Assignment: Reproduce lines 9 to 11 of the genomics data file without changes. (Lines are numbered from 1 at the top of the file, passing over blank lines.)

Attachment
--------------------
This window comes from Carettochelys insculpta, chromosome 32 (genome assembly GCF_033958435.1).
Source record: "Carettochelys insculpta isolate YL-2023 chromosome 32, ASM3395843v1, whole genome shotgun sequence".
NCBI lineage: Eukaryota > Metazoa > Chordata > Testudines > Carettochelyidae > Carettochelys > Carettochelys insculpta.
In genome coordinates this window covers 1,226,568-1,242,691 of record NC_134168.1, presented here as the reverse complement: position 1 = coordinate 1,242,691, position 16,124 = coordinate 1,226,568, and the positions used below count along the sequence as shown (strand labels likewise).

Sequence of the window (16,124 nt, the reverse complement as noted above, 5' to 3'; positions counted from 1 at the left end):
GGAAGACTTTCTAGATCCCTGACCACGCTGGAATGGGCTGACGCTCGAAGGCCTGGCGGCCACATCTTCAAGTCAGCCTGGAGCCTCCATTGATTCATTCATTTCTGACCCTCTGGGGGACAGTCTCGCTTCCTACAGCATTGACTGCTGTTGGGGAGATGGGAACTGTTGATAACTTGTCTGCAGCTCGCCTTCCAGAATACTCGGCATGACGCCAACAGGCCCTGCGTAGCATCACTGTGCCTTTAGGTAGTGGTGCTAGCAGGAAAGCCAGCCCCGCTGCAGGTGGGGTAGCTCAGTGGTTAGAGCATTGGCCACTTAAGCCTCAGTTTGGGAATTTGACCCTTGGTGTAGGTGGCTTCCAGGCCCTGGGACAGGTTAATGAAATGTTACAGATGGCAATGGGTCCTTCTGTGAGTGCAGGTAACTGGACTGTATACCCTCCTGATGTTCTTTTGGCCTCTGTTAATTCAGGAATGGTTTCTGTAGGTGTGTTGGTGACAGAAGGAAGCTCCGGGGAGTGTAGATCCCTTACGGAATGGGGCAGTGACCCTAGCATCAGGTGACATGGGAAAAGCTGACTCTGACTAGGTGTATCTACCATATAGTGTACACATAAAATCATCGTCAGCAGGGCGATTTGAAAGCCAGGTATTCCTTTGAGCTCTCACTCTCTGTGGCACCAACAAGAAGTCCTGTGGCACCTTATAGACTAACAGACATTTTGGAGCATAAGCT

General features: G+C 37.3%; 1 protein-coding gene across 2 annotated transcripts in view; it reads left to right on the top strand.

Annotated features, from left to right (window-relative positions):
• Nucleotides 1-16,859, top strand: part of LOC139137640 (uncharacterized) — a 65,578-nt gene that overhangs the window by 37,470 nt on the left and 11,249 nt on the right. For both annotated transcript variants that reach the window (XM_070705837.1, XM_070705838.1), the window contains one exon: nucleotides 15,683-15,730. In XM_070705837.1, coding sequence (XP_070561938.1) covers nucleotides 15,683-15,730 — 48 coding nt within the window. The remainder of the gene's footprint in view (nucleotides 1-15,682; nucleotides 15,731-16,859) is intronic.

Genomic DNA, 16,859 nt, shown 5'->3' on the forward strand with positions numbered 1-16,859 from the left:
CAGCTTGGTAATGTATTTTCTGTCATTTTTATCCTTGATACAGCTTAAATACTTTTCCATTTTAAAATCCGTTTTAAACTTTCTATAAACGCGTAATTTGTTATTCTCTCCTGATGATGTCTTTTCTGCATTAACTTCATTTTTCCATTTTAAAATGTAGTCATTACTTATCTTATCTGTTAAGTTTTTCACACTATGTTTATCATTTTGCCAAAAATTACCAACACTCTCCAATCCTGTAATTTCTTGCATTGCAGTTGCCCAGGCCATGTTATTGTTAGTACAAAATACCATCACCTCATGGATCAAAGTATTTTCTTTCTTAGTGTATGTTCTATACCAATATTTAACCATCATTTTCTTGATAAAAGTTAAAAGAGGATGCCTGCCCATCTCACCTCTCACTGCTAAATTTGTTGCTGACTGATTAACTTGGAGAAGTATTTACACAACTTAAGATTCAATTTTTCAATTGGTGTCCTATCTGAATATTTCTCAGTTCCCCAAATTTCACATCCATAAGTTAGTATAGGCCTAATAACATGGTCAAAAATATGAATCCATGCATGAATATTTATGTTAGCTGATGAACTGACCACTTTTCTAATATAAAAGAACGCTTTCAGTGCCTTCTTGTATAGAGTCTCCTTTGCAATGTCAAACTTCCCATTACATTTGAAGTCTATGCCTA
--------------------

• Nucleotides 1-16,859, top strand: part of LOC139137640 (uncharacterized) — a 65,578-nt gene that overhangs the window by 37,470 nt on the left and 11,249 nt on the right. For both annotated transcript variants that reach the window (XM_070705837.1, XM_070705838.1), the window contains one exon: nucleotides 15,683-15,730. In XM_070705837.1, coding sequence (XP_070561938.1) covers nucleotides 15,683-15,730 — 48 coding nt within the window. The remainder of the gene's footprint in view (nucleotides 1-15,682; nucleotides 15,731-16,859) is intronic.

Genomic DNA, 16,859 nt, shown 5'->3' on the forward strand with positions numbered 1-16,859 from the left:
CAGCTTGGTAATGTATTTTCTGTCATTTTTATCCTTGATACAGCTTAAATACTTTTCCATTTTAAAATCCGTTTTAAACTTTCTATAAACGCGTAATTTGTTATTCTCTCCTGATGATGTCTTTTCTGCATTAACTTCATTTTTCCATTTTAAAATGTAGTCATTACTTATCTTATCTGTTAAGTTTTTCACACTATGTTTATCATTTTGCCAAAAATTACCAACACTCTCCAATCCTGTAATTTCTTGCATTGCAGTTGCCCAGGCCATGTTATTGTTAGTACAAAATACCATCACCTCATGGATCAAAGTATTTTCTTTCTTAGTGTATGTTCTATACCAATATTTAACCATCATTTTCTTGATAAAAGTTAAAAGAGGATGCCTGCCCATCTCACCTCTCACTGCTAAATTTGTTGCTGACTGATTAACTTGGAGAAGTATTTACACAACTTAAGATTCAATTTTTCAATTGGTGTCCTATCTGAATATTTCTCAGTTCCCCAAATTTCACATCCATAAGTTAGTATAGGCCTAATAACATGGTCAAAAATATGAATCCATGCATGAATATTTATGTTAGCTGATGAACTGACCACTTTTCTAATATAAAAGAACGCTTTCAGTGCCTTCTTGTATAGAGTCTCCTTTGCAATGTCAAACTTCCCATTACATTTGAAGTCTATGCCTA